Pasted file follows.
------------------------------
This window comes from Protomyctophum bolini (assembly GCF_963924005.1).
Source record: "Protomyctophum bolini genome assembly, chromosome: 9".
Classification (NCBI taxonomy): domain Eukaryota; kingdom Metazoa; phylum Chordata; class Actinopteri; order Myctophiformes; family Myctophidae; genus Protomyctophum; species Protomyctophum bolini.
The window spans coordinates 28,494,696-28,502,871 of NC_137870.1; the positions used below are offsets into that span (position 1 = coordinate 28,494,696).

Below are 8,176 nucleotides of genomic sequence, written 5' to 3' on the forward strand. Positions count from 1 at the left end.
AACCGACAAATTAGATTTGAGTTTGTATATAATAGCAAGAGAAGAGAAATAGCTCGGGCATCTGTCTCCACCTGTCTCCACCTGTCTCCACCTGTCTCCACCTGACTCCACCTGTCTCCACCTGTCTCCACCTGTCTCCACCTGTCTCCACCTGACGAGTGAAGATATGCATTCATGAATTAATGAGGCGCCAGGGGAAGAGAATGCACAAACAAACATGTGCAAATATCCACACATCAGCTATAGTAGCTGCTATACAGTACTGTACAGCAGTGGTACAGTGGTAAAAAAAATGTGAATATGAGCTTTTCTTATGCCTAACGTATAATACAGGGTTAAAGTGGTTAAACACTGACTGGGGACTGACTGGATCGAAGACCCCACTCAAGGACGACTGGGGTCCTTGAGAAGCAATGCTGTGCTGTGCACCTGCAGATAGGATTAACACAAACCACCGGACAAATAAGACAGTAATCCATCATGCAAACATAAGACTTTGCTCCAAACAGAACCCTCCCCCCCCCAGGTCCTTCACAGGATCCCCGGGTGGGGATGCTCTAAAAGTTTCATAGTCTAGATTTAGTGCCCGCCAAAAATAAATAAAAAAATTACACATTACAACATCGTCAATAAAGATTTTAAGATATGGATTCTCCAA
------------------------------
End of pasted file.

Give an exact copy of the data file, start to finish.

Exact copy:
This window comes from Protomyctophum bolini (assembly GCF_963924005.1).
Source record: "Protomyctophum bolini genome assembly, chromosome: 9".
Classification (NCBI taxonomy): domain Eukaryota; kingdom Metazoa; phylum Chordata; class Actinopteri; order Myctophiformes; family Myctophidae; genus Protomyctophum; species Protomyctophum bolini.
The window spans coordinates 28,494,696-28,502,871 of NC_137870.1; the positions used below are offsets into that span (position 1 = coordinate 28,494,696).

Below are 8,176 nucleotides of genomic sequence, written 5' to 3' on the forward strand. Positions count from 1 at the left end.
AACCGACAAATTAGATTTGAGTTTGTATATAATAGCAAGAGAAGAGAAATAGCTCGGGCATCTGTCTCCACCTGTCTCCACCTGTCTCCACCTGTCTCCACCTGACTCCACCTGTCTCCACCTGTCTCCACCTGTCTCCACCTGTCTCCACCTGACGAGTGAAGATATGCATTCATGAATTAATGAGGCGCCAGGGGAAGAGAATGCACAAACAAACATGTGCAAATATCCACACATCAGCTATAGTAGCTGCTATACAGTACTGTACAGCAGTGGTACAGTGGTAAAAAAAATGTGAATATGAGCTTTTCTTATGCCTAACGTATAATACAGGGTTAAAGTGGTTAAACACTGACTGGGGACTGACTGGATCGAAGACCCCACTCAAGGACGACTGGGGTCCTTGAGAAGCAATGCTGTGCTGTGCACCTGCAGATAGGATTAACACAAACCACCGGACAAATAAGACAGTAATCCATCATGCAAACATAAGACTTTGCTCCAAACAGAACCCTCCCCCCCCCAGGTCCTTCACAGGATCCCCGGGTGGGGATGCTCTAAAAGTTTCATAGTCTAGATTTAGTGCCCGCCAAAAATAAATAAAAAAATTACACATTACAACATCGTCAATAAAGATTTTAAGATATGGATTCTCCAA